I am a Catholic, and life long. The comment from one poster-Catholics focus on the afterlife, is not actually 100% true. The more accurate statement would be that we focus our behavior, or at least try to, so that we can spend eternity with our loving God. Catholics focus VERY VERY much on this side of eternity.



    • jan2 on November 6, 2014 at 6:41 AM

      We got taken every week, sometimes I’d enjoy, sometimes not.
      as I became an adult the preacher was shouting, I’d leave a nervous wreck, I simply dont want to have that experience again, also we’d have the same hymn every week,. I only go if I really want to as an adult and that isn’t often.
      if I want to do good I’ve lots of places to do that, unfortunatly the church lost a potential disciple.



  3. Stel on July 3, 2012 at 10:56 AM

    Thank you so much for this post. My kids doesn’t really not want to go to church, but we all have a bit of a strugle, and most of these reasons come into play. Another – loud music. While we love good P&W music, often it is overbearingly loud, and for that reason left a church 🙁
    The search continues.



    • Natasha @ Christian Mom Thoughts on July 3, 2012 at 12:23 PM

      Good point – church style is definitely something that comes into play. If the style overbears the message in either a good or bad way, the whole aspect of worship and learning gets tossed out. I don’t mind the loud music personally (I go to a loud megachurch!) but I completely understand how it would turn other people off.



  4. Laura @ Cornerstones for Parents on July 3, 2012 at 5:04 PM

    This is a great post. I think number 6 is so true. If we go to church as part of a weekly check list, we can be guaranteed that our kids won’t see it as relevant. I often think about it in terms of watering a garden – we need to saturate the soil of their souls every day, not just Sunday. This isn’t done with the garden hose set on “jet,” but rather a steady, daily shower of God’s word, love and relevance to every aspect of their lives. We need to do everything we can to make sure that we are cultivating their personal relationship with God by asking questions, avoiding legalism and having open and probing discussions about hard issues. Faith is not a love triangle; kids aren’t saved through parents but through Jesus. Jesus alone. Thank you so much for this post.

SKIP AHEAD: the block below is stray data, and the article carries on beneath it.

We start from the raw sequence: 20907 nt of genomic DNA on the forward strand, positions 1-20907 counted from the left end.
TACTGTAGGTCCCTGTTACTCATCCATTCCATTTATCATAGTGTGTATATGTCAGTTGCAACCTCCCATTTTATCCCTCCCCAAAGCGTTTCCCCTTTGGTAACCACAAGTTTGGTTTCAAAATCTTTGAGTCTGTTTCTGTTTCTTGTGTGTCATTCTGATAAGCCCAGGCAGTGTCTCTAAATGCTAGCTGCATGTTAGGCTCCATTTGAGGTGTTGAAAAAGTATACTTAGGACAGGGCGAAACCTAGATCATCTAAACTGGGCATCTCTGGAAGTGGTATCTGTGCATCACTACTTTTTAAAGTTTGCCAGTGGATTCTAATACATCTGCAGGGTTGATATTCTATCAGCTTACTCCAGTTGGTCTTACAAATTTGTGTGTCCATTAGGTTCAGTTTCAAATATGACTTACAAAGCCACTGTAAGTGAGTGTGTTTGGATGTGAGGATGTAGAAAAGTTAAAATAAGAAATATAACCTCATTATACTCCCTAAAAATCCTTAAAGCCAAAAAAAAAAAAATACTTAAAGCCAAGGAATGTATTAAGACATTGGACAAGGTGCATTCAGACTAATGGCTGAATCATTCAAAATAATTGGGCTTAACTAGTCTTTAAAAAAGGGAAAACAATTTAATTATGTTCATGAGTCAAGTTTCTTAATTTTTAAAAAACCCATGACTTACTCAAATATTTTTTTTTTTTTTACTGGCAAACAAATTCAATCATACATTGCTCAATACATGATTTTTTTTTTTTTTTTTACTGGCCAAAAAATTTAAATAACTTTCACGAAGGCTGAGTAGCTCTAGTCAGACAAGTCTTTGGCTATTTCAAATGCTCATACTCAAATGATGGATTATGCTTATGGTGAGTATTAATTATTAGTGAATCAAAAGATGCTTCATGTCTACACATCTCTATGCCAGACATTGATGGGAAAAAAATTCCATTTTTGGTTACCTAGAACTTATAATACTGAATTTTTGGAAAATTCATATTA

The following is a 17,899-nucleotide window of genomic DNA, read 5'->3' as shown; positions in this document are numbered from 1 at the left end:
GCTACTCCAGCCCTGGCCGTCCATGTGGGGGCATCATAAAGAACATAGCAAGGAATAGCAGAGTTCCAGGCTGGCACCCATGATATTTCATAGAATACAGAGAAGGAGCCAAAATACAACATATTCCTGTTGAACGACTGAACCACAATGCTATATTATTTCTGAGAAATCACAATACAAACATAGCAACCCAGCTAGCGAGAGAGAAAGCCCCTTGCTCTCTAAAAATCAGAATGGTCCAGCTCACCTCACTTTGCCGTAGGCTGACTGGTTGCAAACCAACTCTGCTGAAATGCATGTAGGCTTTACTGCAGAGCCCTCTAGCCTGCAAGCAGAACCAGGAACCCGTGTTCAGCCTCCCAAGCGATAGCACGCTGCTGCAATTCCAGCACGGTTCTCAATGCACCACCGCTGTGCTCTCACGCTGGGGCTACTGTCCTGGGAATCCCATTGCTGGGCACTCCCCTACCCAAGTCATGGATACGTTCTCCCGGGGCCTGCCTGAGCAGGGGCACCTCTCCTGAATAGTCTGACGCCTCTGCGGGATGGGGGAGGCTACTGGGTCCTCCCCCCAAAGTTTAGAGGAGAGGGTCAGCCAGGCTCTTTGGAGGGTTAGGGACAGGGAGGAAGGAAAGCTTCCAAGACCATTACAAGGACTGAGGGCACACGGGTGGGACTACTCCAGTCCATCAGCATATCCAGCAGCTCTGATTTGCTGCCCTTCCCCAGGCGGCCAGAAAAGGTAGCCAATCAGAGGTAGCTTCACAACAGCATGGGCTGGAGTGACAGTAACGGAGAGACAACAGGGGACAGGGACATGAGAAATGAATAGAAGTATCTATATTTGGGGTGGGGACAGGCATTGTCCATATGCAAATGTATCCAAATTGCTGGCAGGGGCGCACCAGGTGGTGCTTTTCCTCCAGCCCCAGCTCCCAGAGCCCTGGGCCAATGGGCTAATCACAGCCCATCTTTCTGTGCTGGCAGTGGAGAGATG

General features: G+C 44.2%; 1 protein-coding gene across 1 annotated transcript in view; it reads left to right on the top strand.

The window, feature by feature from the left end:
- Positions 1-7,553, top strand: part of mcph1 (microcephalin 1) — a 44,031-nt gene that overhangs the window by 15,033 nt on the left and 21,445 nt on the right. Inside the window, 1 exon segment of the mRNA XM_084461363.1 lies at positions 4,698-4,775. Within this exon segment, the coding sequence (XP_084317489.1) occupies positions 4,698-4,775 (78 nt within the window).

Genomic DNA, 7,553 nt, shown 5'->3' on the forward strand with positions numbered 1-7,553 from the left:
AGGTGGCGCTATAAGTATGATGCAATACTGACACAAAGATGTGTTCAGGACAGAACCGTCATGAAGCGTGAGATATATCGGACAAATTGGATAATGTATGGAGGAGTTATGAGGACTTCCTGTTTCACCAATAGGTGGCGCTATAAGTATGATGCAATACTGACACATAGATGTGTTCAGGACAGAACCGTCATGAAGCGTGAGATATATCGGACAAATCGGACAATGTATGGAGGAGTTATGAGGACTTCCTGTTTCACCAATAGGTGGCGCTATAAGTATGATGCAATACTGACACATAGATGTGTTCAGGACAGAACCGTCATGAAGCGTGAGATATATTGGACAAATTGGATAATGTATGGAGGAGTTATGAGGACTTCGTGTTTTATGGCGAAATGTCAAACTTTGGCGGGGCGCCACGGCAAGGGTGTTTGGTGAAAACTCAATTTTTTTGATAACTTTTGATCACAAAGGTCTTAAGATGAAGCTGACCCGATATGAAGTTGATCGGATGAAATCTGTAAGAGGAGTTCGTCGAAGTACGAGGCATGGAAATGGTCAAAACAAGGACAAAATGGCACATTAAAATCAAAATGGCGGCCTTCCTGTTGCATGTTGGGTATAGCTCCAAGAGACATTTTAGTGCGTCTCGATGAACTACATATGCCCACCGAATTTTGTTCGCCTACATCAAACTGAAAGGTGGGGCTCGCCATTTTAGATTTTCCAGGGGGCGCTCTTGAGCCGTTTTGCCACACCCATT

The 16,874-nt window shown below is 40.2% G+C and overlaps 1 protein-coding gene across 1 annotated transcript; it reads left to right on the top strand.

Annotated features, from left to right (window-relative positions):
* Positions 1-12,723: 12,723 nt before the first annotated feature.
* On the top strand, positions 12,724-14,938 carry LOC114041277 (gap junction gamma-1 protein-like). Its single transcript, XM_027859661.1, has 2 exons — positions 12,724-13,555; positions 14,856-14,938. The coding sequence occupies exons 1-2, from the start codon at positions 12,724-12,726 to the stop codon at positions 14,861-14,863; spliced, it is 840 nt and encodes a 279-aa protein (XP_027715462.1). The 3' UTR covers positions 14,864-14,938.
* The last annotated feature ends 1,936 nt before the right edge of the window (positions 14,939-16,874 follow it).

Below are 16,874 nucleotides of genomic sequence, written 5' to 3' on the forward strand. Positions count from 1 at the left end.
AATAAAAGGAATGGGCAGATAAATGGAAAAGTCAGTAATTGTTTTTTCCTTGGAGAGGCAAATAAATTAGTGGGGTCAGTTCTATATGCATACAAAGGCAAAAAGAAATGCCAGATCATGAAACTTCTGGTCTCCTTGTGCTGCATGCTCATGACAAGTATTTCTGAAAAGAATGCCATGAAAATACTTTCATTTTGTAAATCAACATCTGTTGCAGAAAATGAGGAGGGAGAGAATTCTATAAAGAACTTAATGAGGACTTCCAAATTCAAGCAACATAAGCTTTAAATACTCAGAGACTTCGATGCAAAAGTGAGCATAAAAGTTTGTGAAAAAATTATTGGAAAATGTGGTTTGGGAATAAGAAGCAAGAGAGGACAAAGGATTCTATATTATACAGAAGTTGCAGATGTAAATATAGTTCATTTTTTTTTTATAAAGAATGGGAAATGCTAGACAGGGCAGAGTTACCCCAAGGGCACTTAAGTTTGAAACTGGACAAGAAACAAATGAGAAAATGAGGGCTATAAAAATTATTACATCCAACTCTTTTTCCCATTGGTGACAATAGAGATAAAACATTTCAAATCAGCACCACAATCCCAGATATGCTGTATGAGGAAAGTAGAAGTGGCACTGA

5. Ginger Moore on July 3, 2012 at 9:43 PM

    reason number 9…..Their parents don’t go on a regular basis…..at least this is what the Moore household is going through….Since, the bad experience we had with our last church it has been hard to get involved with a church family. I am really getting convicted of this. The kids still see that Nathan and I love the Lord but they also see that we have not been involved in church and it is causing them to not have the fire that they used to have. It used to be they begged to go when ever the church doors where open and if we missed a Wednesday night or Sunday they would let us know how much they missed it and how we should have been there. Now, they just mention it in passing. As a parent of teen and preteen youth it is our job to take to heart Proverbs 22:6….Train a child in the way he should go, and when he is old he will not turn from it.



  6. George Albinus on January 27, 2013 at 3:51 PM

    I think the biggest reason children do not go to church is they learn from example, if mom ,dad or both think church is optional they will too and to a child’s mind it really would be fun to stay home on a Sunday morning, watch cartoons and just be lazy.For an adult to encourage this lax spirtualily is really a crime against God, especially in light of the fact the poor kids hardly hear about God except as a curse word in public schools. It’s not that you have to go to church to be a Christian, you GET to go, it’s a priveledge . You may notice on a casual surf of the web on this topic thet there are actually militant atheists movements trying to prevent kids from going to church or any kind of strong environment that might encourage them to revere God and show Jesus to people, I can see the day coming clearly when going to church will not only be a very unpopular option but a crime against a totalitarian regime. The church is mentioned 127 times in the new testament and always in conjunction with other people and the sharing of the word of God with power and authority.If we love Jesus we will love each other and we can not love each other if we deliberately stay away from each other.Jesus said,”Sufer the little children to come unto me and forbid them not.” We need to all we can to inspire, by word and deed a love for Gods people -the body of Christ(Acts, Ephesians, Collosians , etc).



    • Anonymous on April 12, 2015 at 6:06 PM

      Ok, what about the parents that keep god and Jesus in their lives everyday? The parents who attend church with their children regularly and read the bible every night and read a little to their children? What if the child still has those thoughts? Some teenager, whether or not their parents are regular attenders of church with their kids, have the same thoughts about church.



  7. Bianca on June 9, 2013 at 6:35 AM